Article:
6.867 Machine Learning (Fall 2004)






Problem sets




Fall 2003
Fall 2002
Fall 2001


Prof. Tommi Jaakkola, tommi@csail.mit.edu

Mon/Wed 2:30-4pm in 32-141


Biswajit (Biz) Bose and Adrian Corduneanu.

Fridays 11:00am-12:30pm in 4-145 or 2:30pm-4:00pm in 4-159.

Problem sets:

There will be a total of 5-6 problem sets, due roughly every two weeks. The content of the problem sets will vary from theoretical questions to more applied problems. You are encouraged to collaborate with other students while solving the problems but you will have to turn in your own solutions. Copying will not be tolerated. If you collaborate, you must indicate all of your collaborators.

Each problem set will be graded by a group of students with the guidance of your TAs. Each problem set will be graded in a single grading session, usually on the first Monday after it is due, starting at 5pm. Every student is required to participate in one grading session. You should sign up for grading by contacting a TA, by email or in person; doing it early increases the chances of getting the preferred grading schedule. Students who do not register for grading by the third week of the course, will be assigned to a problem set by us.

If you drop the class after signing up for a grading session, please be sure to let us know so we can keep track of students available for grading. If you add the class durring the term, please remember to sign up for grading.


  • Midterm, in class, October 13
  • Final exam, in class, December 8.
  • Project:

  • Electronic submission, December 1.
  • You are required to complete a class project. The choice of the topic is up to you so long as it clearly pertains to the course material. To ensure that you are on the right track, you will have to submit a one paragraph description of your project a month before the project is due. Similarly to problem sets, you are encouraged to collaborate on the project. We expect a four page write-up about the project, which should clearly and succintly describe the project goal, methods, and your results. Each group should submit only one copy of the write-up and include all the names of the group members. The projects will be graded on the basis of your understanding of the overall course material (not based on, e.g., how brilliantly your method works). The scope of the projet is about 1-2 problem sets.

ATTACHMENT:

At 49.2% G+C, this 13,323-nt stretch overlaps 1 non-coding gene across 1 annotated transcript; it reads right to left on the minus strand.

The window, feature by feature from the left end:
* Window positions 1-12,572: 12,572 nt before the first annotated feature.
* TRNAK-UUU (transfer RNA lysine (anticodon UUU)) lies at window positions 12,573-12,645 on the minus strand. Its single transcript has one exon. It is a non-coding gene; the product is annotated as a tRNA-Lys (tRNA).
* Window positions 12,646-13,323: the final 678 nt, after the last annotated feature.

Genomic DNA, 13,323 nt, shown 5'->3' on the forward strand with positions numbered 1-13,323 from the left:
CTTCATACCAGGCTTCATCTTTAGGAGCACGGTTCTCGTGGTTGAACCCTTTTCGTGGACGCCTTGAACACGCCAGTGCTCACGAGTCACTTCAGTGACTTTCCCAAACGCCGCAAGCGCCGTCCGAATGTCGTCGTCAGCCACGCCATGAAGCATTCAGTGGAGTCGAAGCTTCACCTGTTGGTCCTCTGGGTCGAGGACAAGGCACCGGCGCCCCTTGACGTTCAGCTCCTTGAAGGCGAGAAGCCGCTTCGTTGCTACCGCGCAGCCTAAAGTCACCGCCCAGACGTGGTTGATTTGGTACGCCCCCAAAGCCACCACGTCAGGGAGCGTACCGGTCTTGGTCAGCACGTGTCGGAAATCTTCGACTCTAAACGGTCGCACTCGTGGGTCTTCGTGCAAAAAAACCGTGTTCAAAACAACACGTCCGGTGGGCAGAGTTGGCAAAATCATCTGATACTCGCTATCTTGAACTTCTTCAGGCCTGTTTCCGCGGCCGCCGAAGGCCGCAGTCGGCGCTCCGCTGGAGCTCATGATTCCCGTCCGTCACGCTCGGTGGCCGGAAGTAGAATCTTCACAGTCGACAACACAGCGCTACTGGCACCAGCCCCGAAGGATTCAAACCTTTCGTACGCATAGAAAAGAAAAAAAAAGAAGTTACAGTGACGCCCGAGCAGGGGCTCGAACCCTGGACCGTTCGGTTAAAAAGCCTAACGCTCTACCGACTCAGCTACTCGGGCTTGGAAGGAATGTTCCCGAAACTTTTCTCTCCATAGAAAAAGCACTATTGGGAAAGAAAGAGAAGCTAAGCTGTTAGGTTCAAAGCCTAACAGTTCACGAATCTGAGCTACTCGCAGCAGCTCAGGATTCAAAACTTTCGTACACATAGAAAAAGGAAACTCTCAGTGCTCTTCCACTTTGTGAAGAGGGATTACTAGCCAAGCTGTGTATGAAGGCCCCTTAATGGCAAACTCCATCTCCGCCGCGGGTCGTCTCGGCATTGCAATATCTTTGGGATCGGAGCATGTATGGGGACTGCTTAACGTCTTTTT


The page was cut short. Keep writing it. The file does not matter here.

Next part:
The projects are due on Wednesday, December 1. Electronic submission is required but we can accept only postscript or pdf documents. The short proposal should be turned in on or before October 27.

    The projects can be literature reviews, theoretical derivations or analyses, applications of machine learning methods to problems you are interested in, or something else.


    Your overall grade will be determined roughly as follows: Midterm 15%, Problem sets 30%, Final 25%, Project 30%


    There are three useful texts for this course; each covers some part of the class material, as well as things outside of the scope of the class.

  • M. Jordan, Introduction to Probabilistic Graphical Models. Draft version, accessible electronically within MIT only. The book is at final stages of writing and is not available in print. Please do not distribute copies of this book. If you do, you will seriously endanger our ability to use latest text books in the future, not to mention the harm you would cause to the author.
  • C.Bishop, Neural Networks for Pattern Recognition. Oxford University Press, 1996.
  • R. O. Duda, P. E. Hart, D. G. Stork. Pattern Classification . Wiley, 2000.
  • You will not be able to find all the course material in the text nor do we plan to go through the chapters in order or in full. You are responsible for the material covered in lectures, lecture notes, problem sets, as well as in the chapters/sections of the text specifically indicated. The weekly recitations/tutorials will be helpful in understanding the material and solving the homework problems.